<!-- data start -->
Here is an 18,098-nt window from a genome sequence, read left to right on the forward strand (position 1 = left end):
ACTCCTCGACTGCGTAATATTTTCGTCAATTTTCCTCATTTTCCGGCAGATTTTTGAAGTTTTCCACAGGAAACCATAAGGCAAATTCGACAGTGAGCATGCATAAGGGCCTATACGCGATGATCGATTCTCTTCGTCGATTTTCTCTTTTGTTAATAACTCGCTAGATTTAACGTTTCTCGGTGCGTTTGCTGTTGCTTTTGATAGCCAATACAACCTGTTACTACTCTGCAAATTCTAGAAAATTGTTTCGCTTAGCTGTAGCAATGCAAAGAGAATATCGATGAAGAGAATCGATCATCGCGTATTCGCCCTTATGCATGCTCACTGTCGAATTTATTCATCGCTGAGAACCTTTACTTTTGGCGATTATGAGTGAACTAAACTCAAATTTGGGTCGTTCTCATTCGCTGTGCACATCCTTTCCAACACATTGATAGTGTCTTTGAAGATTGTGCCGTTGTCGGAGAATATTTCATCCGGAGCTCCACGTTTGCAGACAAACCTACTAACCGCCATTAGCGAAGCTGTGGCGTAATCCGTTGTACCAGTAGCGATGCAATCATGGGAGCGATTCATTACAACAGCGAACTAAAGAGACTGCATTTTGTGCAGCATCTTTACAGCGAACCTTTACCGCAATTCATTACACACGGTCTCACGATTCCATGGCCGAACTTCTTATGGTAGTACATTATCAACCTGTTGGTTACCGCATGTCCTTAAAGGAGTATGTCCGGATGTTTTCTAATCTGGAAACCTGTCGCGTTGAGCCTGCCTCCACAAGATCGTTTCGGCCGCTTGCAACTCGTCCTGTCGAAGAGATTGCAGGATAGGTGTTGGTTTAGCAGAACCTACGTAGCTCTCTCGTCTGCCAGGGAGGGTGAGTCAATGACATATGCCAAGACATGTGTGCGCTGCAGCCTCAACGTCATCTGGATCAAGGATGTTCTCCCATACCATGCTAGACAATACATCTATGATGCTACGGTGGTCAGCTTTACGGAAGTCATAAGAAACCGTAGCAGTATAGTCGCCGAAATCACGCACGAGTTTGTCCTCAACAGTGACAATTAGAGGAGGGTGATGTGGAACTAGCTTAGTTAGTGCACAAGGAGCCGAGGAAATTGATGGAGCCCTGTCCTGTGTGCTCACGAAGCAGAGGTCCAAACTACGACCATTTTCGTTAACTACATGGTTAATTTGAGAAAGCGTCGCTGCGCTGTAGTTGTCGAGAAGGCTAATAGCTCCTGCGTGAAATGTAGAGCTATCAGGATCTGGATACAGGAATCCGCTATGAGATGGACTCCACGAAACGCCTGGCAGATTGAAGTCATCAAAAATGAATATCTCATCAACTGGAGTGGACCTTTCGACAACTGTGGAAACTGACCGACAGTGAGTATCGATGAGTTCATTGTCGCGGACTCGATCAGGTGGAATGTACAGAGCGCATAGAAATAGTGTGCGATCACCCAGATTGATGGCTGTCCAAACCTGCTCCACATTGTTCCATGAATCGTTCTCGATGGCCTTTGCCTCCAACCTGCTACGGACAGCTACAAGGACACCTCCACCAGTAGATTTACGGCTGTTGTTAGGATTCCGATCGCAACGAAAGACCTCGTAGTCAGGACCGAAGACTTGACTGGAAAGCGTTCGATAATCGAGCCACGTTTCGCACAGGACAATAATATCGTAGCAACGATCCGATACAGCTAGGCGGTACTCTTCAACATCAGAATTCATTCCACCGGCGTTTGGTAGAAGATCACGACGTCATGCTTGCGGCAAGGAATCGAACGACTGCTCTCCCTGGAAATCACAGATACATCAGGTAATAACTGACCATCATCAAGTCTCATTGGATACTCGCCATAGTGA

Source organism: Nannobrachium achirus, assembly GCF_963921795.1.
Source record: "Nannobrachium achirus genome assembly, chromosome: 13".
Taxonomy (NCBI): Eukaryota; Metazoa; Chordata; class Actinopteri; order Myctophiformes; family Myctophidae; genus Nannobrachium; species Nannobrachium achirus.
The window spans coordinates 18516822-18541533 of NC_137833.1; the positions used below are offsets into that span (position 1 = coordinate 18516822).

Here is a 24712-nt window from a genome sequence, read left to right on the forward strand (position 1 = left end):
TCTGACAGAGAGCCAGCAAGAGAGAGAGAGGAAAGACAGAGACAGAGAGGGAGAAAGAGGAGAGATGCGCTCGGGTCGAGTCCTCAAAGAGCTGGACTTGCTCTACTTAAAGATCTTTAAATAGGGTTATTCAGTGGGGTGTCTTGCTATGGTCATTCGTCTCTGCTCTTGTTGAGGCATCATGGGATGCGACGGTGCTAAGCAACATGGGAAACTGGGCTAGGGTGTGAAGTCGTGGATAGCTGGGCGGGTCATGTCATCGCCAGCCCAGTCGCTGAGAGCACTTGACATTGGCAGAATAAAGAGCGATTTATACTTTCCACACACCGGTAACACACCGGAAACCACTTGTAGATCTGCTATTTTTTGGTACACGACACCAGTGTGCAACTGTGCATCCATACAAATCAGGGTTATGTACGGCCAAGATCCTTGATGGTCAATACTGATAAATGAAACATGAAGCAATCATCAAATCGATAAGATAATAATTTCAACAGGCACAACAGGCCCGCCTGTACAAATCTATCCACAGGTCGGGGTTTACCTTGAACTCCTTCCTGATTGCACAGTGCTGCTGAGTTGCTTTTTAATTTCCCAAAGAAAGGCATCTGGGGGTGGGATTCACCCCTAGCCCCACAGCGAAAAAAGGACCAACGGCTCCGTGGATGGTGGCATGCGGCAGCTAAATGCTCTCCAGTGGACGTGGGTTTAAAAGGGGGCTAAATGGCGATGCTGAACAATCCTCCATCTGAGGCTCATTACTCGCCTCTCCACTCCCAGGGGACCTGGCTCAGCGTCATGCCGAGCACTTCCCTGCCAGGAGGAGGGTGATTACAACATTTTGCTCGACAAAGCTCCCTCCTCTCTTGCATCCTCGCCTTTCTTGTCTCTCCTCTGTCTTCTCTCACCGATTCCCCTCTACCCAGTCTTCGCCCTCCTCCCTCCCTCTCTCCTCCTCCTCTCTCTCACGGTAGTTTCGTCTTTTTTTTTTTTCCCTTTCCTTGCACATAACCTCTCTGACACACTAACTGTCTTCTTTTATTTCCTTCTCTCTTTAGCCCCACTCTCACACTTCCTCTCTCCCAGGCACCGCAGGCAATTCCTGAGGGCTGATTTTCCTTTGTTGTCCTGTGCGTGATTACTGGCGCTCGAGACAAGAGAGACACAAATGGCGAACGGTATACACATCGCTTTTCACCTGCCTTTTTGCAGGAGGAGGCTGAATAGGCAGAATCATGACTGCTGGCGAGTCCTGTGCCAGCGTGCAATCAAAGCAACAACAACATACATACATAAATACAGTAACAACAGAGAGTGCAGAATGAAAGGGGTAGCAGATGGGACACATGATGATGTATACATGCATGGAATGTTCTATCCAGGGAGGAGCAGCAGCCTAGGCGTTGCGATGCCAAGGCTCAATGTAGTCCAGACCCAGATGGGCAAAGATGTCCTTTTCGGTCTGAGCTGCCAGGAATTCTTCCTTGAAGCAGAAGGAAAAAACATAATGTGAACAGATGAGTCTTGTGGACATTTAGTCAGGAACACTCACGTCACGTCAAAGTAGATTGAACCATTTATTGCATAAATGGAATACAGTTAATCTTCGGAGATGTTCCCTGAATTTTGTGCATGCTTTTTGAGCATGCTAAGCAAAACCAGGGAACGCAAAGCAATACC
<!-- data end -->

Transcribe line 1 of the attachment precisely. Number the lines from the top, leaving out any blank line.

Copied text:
Here is an 18,098-nt window from a genome sequence, read left to right on the forward strand (position 1 = left end):